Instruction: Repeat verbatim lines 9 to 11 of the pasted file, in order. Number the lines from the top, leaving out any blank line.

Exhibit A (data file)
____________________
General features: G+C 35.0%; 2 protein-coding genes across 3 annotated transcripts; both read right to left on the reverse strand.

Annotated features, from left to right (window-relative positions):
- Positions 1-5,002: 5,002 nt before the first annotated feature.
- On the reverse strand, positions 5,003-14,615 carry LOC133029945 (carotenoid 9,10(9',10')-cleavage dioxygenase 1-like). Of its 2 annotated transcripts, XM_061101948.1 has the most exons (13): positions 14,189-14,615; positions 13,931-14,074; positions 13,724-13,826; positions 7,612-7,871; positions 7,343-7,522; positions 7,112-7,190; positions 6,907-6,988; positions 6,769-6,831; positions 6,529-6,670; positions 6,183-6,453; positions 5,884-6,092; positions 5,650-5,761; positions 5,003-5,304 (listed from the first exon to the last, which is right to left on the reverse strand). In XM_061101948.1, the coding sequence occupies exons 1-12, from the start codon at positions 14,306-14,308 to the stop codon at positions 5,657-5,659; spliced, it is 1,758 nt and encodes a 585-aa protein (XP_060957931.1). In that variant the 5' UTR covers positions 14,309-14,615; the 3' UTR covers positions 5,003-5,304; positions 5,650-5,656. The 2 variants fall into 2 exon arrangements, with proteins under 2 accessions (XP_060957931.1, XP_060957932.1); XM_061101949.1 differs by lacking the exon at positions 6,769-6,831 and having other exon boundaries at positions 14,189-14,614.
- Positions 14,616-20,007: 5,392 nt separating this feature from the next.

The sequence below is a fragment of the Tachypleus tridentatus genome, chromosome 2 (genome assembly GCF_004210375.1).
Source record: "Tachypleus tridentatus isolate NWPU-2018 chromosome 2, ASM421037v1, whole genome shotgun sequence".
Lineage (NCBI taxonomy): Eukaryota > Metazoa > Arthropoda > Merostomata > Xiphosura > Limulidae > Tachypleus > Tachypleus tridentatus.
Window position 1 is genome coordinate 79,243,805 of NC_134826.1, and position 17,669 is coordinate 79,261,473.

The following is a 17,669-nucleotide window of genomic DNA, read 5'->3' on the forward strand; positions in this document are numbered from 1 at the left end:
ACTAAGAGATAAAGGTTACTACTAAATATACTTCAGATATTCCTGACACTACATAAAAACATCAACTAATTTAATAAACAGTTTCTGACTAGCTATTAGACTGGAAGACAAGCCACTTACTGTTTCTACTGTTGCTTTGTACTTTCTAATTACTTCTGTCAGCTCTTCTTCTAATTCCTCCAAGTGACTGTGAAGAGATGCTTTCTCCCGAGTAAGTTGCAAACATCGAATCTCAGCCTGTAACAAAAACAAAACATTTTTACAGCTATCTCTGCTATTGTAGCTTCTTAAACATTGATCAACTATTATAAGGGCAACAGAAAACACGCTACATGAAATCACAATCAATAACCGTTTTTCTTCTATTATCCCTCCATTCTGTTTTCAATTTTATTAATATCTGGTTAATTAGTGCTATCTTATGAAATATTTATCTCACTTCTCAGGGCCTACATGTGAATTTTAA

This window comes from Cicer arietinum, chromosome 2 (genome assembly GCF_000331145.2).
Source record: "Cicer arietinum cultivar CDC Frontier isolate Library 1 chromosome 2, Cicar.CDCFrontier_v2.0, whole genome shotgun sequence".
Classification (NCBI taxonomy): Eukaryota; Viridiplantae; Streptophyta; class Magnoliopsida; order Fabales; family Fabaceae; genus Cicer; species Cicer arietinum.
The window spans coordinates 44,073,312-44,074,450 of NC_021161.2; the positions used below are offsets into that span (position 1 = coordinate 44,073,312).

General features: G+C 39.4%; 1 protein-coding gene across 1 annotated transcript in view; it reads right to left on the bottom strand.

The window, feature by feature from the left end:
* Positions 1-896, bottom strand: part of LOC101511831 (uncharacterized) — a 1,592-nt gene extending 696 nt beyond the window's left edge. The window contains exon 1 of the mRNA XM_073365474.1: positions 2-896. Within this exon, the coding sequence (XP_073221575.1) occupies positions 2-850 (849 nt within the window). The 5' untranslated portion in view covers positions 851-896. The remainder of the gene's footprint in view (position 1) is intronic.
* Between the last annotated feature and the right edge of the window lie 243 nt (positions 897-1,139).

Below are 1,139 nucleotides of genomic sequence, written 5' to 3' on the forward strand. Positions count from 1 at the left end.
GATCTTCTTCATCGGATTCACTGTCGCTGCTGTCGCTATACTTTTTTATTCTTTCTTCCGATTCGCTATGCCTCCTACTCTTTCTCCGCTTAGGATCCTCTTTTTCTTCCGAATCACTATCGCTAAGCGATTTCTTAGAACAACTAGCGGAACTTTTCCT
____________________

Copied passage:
Window position 1 is genome coordinate 79,243,805 of NC_134826.1, and position 17,669 is coordinate 79,261,473.

The following is a 17,669-nucleotide window of genomic DNA, read 5'->3' on the forward strand; positions in this document are numbered from 1 at the left end:
ACTAAGAGATAAAGGTTACTACTAAATATACTTCAGATATTCCTGACACTACATAAAAACATCAACTAATTTAATAAACAGTTTCTGACTAGCTATTAGACTGGAAGACAAGCCACTTACTGTTTCTACTGTTGCTTTGTACTTTCTAATTACTTCTGTCAGCTCTTCTTCTAATTCCTCCAAGTGACTGTGAAGAGATGCTTTCTCCCGAGTAAGTTGCAAACATCGAATCTCAGCCTGTAACAAAAACAAAACATTTTTACAGCTATCTCTGCTATTGTAGCTTCTTAAACATTGATCAACTATTATAAGGGCAACAGAAAACACGCTACATGAAATCACAATCAATAACCGTTTTTCTTCTATTATCCCTCCATTCTGTTTTCAATTTTATTAATATCTGGTTAATTAGTGCTATCTTATGAAATATTTATCTCACTTCTCAGGGCCTACATGTGAATTTTAA